SpaceX is preparing for a significant test of its massive rocket, designed for commercial launches and Elon Musk’s long-desired Mars excursions.
The company engineers are preparing for the first orbital flight of Starship, the towering rocket system the company has been developing for years.
According to a regulatory filing, the initial test voyage would last about 90 minutes and begin with a blazing burst of the ship’s booster over the Gulf of Mexico. If this succeeds, it will either cut the cost of space travel or become a new money pit for Musk.
The first orbital flight of Starship has no set launch date. Elon Musk and President Gwynne Shotwell stated deadlines that had already been missed several times.
With regard to Starship, the space company is utilizing its next-gen Raptor engines, several of which have recently undergone static fire tests on the Super Heavy prototype and the Starship’s first stage. Both of these will most likely be employed for the orbital launch.
Starship is taller than NASA’s SLS rocket when fully stacked. In its current configuration, the SLS can generate 9.5 million pounds of thrust, making it the world’s most powerful rocket. However, according to SpaceX, the Starship is almost twice as powerful as its adversary, producing around 17 million pounds of thrust – a quantity that no future SLS variation could even match.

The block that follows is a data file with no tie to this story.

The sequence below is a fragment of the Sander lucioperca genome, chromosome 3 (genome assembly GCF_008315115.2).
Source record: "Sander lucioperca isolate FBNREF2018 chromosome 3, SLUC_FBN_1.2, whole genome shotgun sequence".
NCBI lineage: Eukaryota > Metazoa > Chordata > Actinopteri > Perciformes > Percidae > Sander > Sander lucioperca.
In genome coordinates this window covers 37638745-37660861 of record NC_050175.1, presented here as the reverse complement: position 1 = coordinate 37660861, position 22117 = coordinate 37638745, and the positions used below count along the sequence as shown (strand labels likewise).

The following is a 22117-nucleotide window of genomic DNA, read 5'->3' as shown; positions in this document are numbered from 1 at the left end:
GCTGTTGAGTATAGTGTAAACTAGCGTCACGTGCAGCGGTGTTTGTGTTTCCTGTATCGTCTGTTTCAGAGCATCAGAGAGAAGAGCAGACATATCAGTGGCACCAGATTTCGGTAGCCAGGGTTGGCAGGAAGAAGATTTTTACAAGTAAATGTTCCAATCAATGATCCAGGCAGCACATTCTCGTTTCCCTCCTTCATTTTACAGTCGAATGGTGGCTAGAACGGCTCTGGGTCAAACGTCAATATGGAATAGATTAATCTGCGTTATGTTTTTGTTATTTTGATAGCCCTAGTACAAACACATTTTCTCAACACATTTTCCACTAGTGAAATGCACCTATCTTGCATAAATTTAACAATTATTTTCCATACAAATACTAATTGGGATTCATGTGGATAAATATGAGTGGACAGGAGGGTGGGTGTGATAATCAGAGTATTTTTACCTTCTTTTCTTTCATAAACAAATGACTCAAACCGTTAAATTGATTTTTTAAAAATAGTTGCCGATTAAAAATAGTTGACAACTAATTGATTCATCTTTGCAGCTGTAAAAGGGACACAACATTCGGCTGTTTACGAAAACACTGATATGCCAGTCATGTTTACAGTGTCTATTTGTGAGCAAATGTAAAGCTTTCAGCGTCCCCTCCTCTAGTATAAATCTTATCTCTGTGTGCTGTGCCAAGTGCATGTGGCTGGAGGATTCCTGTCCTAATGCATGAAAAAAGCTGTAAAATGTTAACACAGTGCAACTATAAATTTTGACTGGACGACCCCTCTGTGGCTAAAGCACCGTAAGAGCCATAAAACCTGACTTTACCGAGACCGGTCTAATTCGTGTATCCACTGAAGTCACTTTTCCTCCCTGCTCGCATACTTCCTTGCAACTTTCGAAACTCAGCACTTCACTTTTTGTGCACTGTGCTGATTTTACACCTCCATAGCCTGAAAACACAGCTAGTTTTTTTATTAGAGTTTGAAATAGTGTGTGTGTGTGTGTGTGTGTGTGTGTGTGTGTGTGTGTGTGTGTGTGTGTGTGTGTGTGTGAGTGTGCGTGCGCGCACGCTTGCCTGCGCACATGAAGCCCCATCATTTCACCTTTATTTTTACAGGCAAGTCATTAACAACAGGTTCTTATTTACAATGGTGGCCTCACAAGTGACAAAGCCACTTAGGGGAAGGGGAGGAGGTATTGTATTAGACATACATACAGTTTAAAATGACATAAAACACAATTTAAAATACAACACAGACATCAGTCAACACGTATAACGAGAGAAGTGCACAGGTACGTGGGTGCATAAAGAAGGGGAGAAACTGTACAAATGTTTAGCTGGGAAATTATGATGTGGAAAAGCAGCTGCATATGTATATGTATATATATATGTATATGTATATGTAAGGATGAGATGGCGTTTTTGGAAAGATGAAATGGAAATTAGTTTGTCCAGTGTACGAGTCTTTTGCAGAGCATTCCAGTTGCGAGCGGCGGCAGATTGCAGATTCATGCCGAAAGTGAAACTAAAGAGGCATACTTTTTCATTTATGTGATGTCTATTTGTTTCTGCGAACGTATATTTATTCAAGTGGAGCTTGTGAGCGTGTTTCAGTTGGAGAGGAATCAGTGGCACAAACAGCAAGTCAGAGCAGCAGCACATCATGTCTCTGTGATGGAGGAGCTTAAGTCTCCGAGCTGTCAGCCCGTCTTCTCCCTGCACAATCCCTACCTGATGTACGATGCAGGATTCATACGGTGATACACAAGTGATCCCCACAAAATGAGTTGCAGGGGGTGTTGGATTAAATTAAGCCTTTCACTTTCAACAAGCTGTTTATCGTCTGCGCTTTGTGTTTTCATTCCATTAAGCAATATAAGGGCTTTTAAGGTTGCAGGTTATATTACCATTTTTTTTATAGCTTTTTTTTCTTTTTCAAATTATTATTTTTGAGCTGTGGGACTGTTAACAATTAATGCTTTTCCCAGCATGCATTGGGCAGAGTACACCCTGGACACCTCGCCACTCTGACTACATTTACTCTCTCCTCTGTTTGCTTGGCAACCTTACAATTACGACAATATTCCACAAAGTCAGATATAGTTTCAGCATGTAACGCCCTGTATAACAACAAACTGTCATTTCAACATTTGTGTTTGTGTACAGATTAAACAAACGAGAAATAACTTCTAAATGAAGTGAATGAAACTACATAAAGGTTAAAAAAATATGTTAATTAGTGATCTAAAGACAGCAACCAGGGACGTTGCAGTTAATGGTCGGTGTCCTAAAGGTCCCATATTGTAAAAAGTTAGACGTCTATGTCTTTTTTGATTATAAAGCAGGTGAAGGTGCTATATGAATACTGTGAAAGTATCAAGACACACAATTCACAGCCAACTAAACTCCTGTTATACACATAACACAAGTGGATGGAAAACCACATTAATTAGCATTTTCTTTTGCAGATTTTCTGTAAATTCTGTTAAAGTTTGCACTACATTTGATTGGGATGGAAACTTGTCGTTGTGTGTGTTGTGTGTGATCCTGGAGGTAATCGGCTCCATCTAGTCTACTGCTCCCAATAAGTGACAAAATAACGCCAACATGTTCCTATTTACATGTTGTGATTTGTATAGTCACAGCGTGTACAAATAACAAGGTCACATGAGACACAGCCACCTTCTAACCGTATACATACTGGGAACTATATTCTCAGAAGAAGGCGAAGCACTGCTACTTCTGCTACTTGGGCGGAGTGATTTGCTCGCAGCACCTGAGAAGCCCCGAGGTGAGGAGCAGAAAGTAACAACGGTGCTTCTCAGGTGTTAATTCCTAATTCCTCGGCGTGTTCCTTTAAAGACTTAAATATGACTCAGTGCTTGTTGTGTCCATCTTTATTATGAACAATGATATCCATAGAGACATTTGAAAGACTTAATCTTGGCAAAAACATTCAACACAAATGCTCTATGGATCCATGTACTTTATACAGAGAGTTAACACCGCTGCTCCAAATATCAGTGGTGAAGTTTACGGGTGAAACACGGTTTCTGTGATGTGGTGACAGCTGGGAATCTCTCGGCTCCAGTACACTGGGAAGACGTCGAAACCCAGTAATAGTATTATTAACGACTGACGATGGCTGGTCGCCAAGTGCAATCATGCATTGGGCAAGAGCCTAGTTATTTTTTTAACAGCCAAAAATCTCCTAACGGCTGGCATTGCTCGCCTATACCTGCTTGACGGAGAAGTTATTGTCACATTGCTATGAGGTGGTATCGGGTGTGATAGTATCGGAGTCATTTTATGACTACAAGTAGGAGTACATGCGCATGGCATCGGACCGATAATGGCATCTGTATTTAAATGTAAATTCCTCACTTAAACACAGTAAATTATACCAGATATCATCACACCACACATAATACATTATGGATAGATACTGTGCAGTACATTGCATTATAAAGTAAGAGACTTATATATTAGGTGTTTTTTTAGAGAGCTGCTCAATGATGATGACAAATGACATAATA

So, if all goes as planned and Starship launches successfully, SLS’s claim as “the most powerful rocket in the world” would become unbeatable.
The incredible strength of Starship makes it the most powerful rocket to ever blast into space, surpassing the thrust produced by the Saturn V rockets used during the Apollo lunar missions decades ago.
Although Starship is close to being operational, there is no certainty that the orbital test flight will be accomplished.
“There’s a lot of risks associated with this first launch, so I would not say that it is likely to be successful, but I think we’ll make a lot of progress,” Musk explained last year during a National Academies of Sciences, Engineering, and Medicine panel.
Throughout the research and testing of their rockets, SpaceX always plans for hiccups and gathers information to use if need be.
“it’s better to lose them now than to lose them because you left data on the table because you were too scared to have a failure in public during the development phase,” said Abhi Tripathi, a former director at SpaceX.
“Risk-taking as long as it is safe to personnel and property is strongly encouraged at SpaceX,” he noted.